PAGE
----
When it comes to climate change mitigation, Courts are fast emerging as the recourse taken by citizens and not for-profit organizations to foster accountability for promised targets, say the authors.
Harsh Mahaseth, Lecturer at Jindal Global Law School, and a Senior Research Analyst at the Nehginpao Kipgen Center for Southeast Asian Studies, Jindal School of International Affairs, O.P. Jindal Global University, India.
Shubhi Goyal, Graduate of NALSAR University of Law, Hyderabad and currently placed as an In-House Counsel with a private sector bank in India.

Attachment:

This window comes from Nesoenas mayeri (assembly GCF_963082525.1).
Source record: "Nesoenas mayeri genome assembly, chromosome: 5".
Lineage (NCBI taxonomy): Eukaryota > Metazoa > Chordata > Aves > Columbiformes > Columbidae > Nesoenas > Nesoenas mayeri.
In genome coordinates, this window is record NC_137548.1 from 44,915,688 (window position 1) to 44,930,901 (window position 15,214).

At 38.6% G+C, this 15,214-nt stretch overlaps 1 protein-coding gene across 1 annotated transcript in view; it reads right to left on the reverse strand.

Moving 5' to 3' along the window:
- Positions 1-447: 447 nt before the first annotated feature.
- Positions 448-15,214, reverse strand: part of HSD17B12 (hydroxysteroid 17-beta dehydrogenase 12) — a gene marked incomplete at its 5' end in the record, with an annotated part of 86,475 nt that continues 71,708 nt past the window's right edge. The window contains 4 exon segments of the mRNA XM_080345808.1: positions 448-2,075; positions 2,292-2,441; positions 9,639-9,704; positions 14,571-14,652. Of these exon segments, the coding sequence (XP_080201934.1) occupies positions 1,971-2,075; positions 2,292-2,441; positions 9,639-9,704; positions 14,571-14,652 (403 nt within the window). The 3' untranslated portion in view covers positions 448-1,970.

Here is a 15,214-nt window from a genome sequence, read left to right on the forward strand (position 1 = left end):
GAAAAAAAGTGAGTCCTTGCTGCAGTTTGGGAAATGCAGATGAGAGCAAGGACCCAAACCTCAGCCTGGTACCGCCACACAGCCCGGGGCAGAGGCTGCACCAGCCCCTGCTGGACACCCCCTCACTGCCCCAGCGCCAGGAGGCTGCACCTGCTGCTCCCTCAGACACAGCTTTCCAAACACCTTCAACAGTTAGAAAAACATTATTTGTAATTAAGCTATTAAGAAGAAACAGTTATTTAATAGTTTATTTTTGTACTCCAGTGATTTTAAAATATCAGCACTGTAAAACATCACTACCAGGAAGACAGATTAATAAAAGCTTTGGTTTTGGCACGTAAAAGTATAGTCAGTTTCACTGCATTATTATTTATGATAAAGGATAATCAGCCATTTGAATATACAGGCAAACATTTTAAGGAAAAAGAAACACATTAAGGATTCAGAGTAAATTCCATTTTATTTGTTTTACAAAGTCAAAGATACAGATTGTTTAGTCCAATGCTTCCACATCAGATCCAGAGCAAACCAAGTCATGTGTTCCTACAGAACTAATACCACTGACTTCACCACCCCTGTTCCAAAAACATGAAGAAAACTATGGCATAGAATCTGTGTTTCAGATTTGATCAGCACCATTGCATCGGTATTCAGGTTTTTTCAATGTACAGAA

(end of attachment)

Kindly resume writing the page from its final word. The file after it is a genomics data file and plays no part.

Climate Change is an urgent, defining crisis of our time. While International Law has responded to this challenge with ambitious texts including the Paris Agreement, governments have been slow in taking measures.
Across the world, Courts are fast emerging as the recourse taken by citizens and not for-profit organizations to foster accountability for promised targets.
An example of one such case is Asghar Leghari vs. Federation of Pakistan, where the Lahore High Court held that the failure of the National Government in carrying out the National Climate Change Policy of 2012 and the Framework for Implementation of Climate Change Policy (2014-2030) offended the fundamental rights of citizens.
Published in: Chanakya Law Review
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